Now, I've been a bit consumed by my own novel lately, but that doesn't mean I'm not still reading on the bus or at lunch. I've been reading On Beauty by Zadie Smith. I haven't read any of her novels before (I heard White Teeth was good - anyone?), but I bought her book on the sale table at B&N a while back. It's an interesting story, a bit boring in places, long-winded passages that I'm sometimes tempted to skim, but some good characters. Not necessarily good in their actions, but good as in characters with depth. Here's the book's synopsis:
Howard Belsey, a Rembrandt scholar who doesn't like Rembrandt, is an Englishman abroad and a long-suffering professor at Wellington, a liberal New England arts college. He has been married for thirty years to Kiki, an American woman who no longer resembles the sexy activist she once was. Their three children passionately pursue their own paths: Levi quests after authentic blackness, Zora believes that intellectuals can redeem everybody, and Jerome struggles to be a believer in a family of strict atheists. Faced with the oppressive enthusiasms of his children, Howard feels that the first two acts of his life are over and he has no clear plans for the finale. Or the encore.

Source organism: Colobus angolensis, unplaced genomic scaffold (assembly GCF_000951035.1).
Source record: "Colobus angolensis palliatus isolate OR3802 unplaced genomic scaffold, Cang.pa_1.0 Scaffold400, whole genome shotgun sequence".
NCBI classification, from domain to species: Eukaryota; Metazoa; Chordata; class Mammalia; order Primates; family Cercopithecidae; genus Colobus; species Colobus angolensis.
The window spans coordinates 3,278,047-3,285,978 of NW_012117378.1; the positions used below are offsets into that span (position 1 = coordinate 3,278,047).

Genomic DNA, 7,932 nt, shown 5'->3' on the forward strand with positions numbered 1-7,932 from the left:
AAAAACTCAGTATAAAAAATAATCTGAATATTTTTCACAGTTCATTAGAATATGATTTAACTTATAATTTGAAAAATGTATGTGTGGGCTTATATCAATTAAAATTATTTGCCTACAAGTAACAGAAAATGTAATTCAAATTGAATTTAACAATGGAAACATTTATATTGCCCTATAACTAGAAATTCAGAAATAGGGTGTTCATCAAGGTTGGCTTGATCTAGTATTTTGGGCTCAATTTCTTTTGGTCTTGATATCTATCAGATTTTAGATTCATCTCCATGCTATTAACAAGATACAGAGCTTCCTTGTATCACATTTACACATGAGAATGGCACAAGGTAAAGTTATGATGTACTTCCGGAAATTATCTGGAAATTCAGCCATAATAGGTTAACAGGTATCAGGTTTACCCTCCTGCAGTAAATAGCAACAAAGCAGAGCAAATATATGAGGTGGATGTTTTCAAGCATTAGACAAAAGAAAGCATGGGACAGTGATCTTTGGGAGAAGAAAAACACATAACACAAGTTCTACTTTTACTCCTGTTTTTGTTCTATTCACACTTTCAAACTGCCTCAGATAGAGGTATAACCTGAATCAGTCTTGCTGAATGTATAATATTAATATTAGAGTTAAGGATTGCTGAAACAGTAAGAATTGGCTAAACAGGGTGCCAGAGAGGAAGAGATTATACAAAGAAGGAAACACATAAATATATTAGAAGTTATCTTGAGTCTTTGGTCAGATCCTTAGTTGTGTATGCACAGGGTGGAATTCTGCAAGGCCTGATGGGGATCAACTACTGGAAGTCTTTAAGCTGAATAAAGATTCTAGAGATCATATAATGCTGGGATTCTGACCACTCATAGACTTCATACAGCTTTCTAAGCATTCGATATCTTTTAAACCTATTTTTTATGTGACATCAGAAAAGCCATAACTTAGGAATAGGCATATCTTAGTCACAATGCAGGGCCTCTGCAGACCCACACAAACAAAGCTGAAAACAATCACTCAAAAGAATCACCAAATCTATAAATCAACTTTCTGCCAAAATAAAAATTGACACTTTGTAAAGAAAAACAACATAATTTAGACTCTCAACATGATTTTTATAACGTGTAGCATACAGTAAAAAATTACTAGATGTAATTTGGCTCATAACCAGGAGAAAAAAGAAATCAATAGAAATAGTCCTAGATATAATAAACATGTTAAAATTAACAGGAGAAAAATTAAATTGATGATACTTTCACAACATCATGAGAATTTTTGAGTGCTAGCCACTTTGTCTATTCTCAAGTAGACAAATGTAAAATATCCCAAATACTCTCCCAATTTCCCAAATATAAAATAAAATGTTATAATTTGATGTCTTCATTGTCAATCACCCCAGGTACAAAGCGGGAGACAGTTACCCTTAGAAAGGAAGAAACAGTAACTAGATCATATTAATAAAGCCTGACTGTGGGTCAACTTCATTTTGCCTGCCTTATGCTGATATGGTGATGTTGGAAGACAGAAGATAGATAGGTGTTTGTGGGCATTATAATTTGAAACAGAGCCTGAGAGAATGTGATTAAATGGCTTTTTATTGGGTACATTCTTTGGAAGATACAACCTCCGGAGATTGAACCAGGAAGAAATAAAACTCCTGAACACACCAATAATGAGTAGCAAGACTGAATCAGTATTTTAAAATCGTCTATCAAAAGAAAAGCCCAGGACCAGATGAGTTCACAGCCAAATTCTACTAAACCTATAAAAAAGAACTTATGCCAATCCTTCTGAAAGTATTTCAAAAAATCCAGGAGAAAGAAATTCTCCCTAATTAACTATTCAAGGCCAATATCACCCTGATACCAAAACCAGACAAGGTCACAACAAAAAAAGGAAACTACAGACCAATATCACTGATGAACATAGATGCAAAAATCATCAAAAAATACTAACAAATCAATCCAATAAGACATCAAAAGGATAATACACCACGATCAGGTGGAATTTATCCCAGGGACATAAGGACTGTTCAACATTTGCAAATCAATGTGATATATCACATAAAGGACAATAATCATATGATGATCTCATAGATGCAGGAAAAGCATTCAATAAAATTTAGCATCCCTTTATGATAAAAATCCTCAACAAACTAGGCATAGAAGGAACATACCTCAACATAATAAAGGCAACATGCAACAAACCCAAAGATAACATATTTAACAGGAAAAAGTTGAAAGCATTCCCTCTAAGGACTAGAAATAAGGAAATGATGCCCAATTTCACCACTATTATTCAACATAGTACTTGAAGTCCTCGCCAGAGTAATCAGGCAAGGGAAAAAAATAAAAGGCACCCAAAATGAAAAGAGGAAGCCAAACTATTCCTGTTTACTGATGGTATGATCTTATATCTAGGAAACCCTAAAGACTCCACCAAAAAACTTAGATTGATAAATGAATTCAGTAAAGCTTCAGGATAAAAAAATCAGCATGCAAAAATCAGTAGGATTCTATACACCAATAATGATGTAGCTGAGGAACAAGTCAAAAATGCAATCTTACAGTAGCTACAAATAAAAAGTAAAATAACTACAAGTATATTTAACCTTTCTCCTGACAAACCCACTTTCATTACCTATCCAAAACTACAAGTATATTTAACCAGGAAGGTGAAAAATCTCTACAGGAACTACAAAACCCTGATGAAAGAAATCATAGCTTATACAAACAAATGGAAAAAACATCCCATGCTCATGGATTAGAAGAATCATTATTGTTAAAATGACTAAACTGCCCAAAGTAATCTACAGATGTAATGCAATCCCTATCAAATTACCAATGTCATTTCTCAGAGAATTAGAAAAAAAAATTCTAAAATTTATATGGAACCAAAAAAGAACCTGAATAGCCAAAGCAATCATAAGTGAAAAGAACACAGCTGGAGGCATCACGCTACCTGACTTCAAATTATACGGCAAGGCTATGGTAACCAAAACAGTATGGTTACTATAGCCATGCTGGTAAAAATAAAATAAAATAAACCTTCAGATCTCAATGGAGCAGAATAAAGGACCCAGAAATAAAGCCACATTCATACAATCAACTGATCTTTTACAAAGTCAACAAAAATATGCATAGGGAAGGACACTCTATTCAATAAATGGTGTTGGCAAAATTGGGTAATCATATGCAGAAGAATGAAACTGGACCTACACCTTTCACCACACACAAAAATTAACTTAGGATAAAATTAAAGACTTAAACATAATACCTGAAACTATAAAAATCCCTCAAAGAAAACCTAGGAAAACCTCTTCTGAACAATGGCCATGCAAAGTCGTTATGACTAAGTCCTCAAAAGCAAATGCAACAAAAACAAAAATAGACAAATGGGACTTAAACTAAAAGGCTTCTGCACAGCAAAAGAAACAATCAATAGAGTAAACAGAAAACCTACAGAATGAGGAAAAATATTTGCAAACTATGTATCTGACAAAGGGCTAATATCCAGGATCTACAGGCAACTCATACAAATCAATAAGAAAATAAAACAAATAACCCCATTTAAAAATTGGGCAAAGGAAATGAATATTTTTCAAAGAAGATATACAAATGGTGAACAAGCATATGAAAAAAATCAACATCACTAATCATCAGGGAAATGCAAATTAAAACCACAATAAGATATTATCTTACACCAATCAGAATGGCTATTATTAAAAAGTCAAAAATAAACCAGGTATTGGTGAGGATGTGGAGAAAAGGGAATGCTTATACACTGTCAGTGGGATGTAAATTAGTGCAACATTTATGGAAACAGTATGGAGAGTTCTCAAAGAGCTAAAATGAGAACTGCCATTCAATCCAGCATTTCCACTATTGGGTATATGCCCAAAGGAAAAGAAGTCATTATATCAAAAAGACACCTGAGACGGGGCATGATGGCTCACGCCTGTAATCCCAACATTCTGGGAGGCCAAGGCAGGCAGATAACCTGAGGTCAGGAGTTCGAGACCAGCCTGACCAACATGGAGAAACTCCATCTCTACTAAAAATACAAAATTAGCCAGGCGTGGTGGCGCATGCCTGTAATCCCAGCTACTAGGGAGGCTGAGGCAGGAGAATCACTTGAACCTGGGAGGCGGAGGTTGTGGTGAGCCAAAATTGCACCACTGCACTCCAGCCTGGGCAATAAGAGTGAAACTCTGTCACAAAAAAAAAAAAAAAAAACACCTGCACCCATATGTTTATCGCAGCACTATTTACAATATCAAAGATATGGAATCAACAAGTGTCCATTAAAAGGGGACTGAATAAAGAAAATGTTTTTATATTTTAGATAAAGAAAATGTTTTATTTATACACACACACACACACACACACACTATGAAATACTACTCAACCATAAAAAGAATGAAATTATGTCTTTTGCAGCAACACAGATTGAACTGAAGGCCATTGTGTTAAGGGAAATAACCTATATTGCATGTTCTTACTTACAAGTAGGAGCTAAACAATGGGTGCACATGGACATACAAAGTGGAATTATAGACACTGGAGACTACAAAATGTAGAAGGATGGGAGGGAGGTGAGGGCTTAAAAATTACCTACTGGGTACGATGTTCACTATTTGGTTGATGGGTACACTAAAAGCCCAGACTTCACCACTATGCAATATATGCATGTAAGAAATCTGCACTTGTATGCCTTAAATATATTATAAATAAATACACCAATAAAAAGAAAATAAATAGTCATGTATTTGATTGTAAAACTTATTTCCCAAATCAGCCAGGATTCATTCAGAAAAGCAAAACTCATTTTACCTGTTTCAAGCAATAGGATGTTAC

Then Jerome, Howard's older son, falls for Victoria, the stunning daughter of the right-wing icon Monty Kipps, and the two families find themselves thrown together in a beautiful corner of America, enacting a cultural and personal war against the background of real wars that they barely register. An infidelity, a death, and a legacy set in motion a chain of events that sees all parties forced to examine the unarticulated assumptions which underpin their lives. How do you choose the work on which to spend your life? Why do you love the people you love? Do you really believe what you claim to? And what is the beautiful thing, and how far will you go to get it?
Set on both sides of the Atlantic, Zadie Smith's third novel is a brilliant analysis of family life, the institution of marriage, intersections of the personal and political, and an honest look at people's deceptions. It is also, as you might expect, very funny indeed.
I can tell Smith is a talented writer. Certain methods of her writing or turns of phrase remind me of Charles Dickens even. She sometimes acts like a narrator, telling the reader directly that we'll be jumping through time or letting us in on an unknown fact/secret about a character. However, the book is just OK for me. Some of the characters are just despicable, and others don't even seem like they could be real. I'm almost done, and I will finish it, but because I'm not completely enthralled, that might be why it's taking me so long to finish.